The Delhi government has decided to convert the Rajghat coal power plant into a solar park of 5000 KW capacity
The Rajghat Thermal plant, which had a power generation capacity of 135 MW and is located next to the river Yamuna, is officially shutting off. The Delhi government has decided to build a solar park in its place after considering setting up a waste-to-energy plant, a ground-based solar plant and an electricity museum.
Deputy Chief Minister Manish Sisodia said the decision was taken during Tuesday’s cabinet meeting chaired by Chief Minister Arvind Kejriwal.
“The Cabinet today decided that the Rajghat power plant would now be officially shut down. On the 45-acre land available at the plant site, the Delhi government has decided to develop a solar park that will produce 5,000 KW of electricity,” Sisodia said at a press conference.
The coal-based RPH, under the Delhi government, was forced shut in June of 2015 due to alarming pollution levels in the city.
According to a study, almost 98 percent of the 142 tonne sulphur dioxide (SO2) and 60 percent of the 312 tonne nitrogen oxide (NOx) emitted in Delhi’s air every day came from its coal-based power plants. Breathing SO2 or NOx for short periods can cause adverse respiratory effects such as airway inflammation, bronchoconstriction and asthma. The pollutants are react in the atmosphere to form sulphate or nitrate fine particles, PM2.5, that choke airways and lungs.
A study by the Centre for Science and Environment said that the coal-based power plants in India were among the most inefficient in the world and the carbon dioxide emissions were 14 percent higher than similar plants in China.
But despite it’s forced shut down, the plant’s formal closure, in terms of paperwork, had never happened. Now the Delhi government has finalised plans to set up a ground-based solar power plant at the RPH site.
Similar Fate For Badarpur Plant
The study also ranked the 40-year-old Badarpur power plant as one of India’s most polluting power units. What’s worse is that gaseous pollutants like NOx and SO2 that were also emitted from the plant were never accounted for in its over 40 years of operation. DPCC reports state that SO2 emissions, which causes coughing, wheezing, shortness of breath, or a tight feeling around the chest, has frequently been more than double of the permissible standard in the coal-based power plant.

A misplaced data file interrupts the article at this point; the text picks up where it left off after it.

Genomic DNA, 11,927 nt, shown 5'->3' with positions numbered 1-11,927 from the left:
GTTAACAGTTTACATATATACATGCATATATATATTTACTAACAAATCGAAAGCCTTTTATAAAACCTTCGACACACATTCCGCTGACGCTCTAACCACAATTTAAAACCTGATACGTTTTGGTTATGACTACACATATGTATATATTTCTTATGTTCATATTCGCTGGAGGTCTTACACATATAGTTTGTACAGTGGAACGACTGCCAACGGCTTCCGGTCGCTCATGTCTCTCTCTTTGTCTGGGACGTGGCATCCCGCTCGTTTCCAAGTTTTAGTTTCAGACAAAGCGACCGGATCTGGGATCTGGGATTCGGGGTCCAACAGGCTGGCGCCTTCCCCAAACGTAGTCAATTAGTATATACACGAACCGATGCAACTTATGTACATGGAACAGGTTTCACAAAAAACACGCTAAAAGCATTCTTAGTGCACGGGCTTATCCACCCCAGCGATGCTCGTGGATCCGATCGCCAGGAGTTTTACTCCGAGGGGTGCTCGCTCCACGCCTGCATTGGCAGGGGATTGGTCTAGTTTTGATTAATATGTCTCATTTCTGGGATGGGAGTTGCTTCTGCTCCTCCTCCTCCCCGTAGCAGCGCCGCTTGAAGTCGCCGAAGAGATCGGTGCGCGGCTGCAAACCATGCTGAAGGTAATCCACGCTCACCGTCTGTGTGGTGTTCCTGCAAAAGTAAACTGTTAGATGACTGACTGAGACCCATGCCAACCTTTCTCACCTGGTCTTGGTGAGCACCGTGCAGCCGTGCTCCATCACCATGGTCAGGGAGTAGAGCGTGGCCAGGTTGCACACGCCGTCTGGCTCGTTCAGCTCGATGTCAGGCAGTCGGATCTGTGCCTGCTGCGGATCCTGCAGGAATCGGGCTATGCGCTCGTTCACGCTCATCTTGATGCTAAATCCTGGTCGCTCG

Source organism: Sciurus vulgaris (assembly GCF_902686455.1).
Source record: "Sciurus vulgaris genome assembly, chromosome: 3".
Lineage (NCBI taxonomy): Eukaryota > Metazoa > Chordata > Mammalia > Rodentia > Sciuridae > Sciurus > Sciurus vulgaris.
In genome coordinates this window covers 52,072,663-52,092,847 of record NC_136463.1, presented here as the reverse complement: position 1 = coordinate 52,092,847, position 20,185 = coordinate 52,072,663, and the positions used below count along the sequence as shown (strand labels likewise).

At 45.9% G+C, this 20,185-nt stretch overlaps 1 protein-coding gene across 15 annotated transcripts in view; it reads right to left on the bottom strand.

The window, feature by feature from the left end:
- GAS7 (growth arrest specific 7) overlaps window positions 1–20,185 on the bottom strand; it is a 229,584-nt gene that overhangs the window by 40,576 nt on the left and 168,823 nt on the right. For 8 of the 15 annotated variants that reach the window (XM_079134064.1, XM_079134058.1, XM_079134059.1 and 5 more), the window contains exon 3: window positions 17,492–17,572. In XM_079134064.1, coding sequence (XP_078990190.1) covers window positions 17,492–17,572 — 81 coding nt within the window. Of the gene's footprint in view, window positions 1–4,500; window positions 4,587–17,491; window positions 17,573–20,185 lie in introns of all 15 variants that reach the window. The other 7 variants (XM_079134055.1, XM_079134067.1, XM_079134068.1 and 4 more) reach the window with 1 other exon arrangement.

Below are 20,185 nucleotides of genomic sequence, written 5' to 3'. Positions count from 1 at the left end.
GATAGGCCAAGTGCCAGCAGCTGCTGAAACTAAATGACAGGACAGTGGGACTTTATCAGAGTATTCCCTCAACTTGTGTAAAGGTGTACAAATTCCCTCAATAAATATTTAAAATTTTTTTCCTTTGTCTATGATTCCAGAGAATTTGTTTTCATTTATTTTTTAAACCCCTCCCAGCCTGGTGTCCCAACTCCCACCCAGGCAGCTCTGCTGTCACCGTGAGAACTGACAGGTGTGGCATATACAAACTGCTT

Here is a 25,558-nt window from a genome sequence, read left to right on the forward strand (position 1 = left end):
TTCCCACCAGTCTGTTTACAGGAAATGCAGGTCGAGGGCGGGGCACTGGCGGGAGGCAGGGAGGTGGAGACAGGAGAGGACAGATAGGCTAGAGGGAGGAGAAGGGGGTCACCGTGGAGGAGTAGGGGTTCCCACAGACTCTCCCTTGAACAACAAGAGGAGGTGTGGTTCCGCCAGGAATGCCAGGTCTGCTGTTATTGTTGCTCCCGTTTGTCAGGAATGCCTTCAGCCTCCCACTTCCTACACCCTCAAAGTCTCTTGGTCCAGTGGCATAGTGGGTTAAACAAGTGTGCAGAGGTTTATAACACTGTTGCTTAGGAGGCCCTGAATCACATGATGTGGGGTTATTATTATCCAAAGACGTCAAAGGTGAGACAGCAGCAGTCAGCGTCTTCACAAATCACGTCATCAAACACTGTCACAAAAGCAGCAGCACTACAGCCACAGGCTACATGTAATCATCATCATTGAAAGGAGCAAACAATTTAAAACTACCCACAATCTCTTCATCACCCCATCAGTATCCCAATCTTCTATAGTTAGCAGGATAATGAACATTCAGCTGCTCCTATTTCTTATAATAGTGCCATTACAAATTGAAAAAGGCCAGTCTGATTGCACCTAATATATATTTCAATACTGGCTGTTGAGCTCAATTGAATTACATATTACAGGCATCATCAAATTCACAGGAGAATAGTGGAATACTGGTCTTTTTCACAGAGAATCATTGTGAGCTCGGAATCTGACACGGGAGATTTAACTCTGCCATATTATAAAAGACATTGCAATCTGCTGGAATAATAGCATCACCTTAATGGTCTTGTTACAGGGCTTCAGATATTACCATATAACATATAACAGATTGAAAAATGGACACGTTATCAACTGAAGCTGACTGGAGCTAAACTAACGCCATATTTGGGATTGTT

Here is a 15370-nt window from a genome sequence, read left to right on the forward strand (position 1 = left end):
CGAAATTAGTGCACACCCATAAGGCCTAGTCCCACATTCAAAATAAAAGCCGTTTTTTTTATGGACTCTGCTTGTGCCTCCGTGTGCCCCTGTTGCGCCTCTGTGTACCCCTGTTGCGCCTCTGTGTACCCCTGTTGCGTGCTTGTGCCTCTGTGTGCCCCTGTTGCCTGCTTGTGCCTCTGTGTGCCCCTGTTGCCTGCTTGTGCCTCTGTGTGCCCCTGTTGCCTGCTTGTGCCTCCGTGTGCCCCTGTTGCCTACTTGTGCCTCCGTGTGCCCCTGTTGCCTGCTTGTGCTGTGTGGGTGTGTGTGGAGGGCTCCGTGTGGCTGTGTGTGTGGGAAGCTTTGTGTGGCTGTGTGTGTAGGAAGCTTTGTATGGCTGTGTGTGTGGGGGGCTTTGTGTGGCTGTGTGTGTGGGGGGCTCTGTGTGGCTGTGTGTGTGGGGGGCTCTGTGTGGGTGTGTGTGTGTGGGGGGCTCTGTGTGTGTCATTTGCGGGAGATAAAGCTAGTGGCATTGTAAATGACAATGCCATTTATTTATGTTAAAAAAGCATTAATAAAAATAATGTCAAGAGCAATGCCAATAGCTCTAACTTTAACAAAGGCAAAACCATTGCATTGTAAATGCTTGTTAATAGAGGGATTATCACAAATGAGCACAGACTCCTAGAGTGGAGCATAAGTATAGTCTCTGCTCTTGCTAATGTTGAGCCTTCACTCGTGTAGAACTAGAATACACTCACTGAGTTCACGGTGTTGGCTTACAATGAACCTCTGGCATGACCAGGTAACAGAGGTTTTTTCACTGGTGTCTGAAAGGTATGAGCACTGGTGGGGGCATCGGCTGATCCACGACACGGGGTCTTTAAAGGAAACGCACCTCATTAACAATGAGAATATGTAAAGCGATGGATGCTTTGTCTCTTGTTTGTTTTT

Last year in October, the Delhi government also closed down the Badarpur power plant and is now proposed to be an ecological park specially designed to create a space that acts as a breathing lung for the capital.
State-run National Thermal Power Corporation (NTPC) has finalised a proposal to convert the ash disposal area at the former power station into an ecological park. Government officials said that the project was aimed at developing the ash disposal area into a living and environmentally attractive place overlooking wetlands and lakes, using contemporary sustainable materials.
The entire Badarpur plant area comprises nearly 1,300 hectares, out of which close to 900 hectares is the fly ash pond with has fly ash accumulated since the 1970s, and now storing close to 250 metric tonnes. While large amounts of the fly ash have been used in making bricks and in construction projects, NTPC is now proposing to build an eco-park over the remaining, unutilized fly ash located along the Agra canal, near Kalindi Kunj.